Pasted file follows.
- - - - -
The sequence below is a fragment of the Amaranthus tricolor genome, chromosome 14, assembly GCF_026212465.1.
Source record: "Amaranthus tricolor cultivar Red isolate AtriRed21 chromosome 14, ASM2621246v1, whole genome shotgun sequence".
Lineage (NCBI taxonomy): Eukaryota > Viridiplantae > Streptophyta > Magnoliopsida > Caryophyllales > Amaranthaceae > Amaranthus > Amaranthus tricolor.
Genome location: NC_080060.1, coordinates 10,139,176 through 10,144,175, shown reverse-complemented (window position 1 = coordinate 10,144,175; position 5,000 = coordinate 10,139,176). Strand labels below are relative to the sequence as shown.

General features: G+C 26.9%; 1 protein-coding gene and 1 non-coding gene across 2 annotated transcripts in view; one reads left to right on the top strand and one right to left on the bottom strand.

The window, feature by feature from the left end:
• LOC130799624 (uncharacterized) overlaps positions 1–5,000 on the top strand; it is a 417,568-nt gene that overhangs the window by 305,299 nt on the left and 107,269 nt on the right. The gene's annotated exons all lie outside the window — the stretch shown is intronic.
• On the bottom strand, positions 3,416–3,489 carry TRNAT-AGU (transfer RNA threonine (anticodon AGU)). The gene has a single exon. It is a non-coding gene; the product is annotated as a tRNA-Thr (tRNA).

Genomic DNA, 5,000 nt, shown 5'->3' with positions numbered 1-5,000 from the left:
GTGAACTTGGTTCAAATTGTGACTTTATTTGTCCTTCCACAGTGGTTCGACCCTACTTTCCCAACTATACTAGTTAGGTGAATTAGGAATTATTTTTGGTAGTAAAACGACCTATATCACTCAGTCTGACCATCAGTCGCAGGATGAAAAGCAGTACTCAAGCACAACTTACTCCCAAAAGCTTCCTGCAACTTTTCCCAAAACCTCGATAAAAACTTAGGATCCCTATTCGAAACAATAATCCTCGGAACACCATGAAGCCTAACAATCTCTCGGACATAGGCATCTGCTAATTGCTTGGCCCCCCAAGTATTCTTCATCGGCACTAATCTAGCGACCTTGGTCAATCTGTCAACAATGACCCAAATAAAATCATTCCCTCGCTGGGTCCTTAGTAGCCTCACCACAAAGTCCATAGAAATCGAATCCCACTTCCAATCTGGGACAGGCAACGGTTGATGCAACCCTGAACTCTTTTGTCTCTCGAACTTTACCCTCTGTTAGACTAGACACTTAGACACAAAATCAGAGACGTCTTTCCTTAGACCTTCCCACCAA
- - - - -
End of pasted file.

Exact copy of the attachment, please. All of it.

The sequence below is a fragment of the Amaranthus tricolor genome, chromosome 14, assembly GCF_026212465.1.
Source record: "Amaranthus tricolor cultivar Red isolate AtriRed21 chromosome 14, ASM2621246v1, whole genome shotgun sequence".
Lineage (NCBI taxonomy): Eukaryota > Viridiplantae > Streptophyta > Magnoliopsida > Caryophyllales > Amaranthaceae > Amaranthus > Amaranthus tricolor.
Genome location: NC_080060.1, coordinates 10,139,176 through 10,144,175, shown reverse-complemented (window position 1 = coordinate 10,144,175; position 5,000 = coordinate 10,139,176). Strand labels below are relative to the sequence as shown.

General features: G+C 26.9%; 1 protein-coding gene and 1 non-coding gene across 2 annotated transcripts in view; one reads left to right on the top strand and one right to left on the bottom strand.

The window, feature by feature from the left end:
• LOC130799624 (uncharacterized) overlaps positions 1–5,000 on the top strand; it is a 417,568-nt gene that overhangs the window by 305,299 nt on the left and 107,269 nt on the right. The gene's annotated exons all lie outside the window — the stretch shown is intronic.
• On the bottom strand, positions 3,416–3,489 carry TRNAT-AGU (transfer RNA threonine (anticodon AGU)). The gene has a single exon. It is a non-coding gene; the product is annotated as a tRNA-Thr (tRNA).

Genomic DNA, 5,000 nt, shown 5'->3' with positions numbered 1-5,000 from the left:
GTGAACTTGGTTCAAATTGTGACTTTATTTGTCCTTCCACAGTGGTTCGACCCTACTTTCCCAACTATACTAGTTAGGTGAATTAGGAATTATTTTTGGTAGTAAAACGACCTATATCACTCAGTCTGACCATCAGTCGCAGGATGAAAAGCAGTACTCAAGCACAACTTACTCCCAAAAGCTTCCTGCAACTTTTCCCAAAACCTCGATAAAAACTTAGGATCCCTATTCGAAACAATAATCCTCGGAACACCATGAAGCCTAACAATCTCTCGGACATAGGCATCTGCTAATTGCTTGGCCCCCCAAGTATTCTTCATCGGCACTAATCTAGCGACCTTGGTCAATCTGTCAACAATGACCCAAATAAAATCATTCCCTCGCTGGGTCCTTAGTAGCCTCACCACAAAGTCCATAGAAATCGAATCCCACTTCCAATCTGGGACAGGCAACGGTTGATGCAACCCTGAACTCTTTTGTCTCTCGAACTTTACCCTCTGTTAGACTAGACACTTAGACACAAAATCAGAGACGTCTTTCCTTAGACCTTCCCACCAA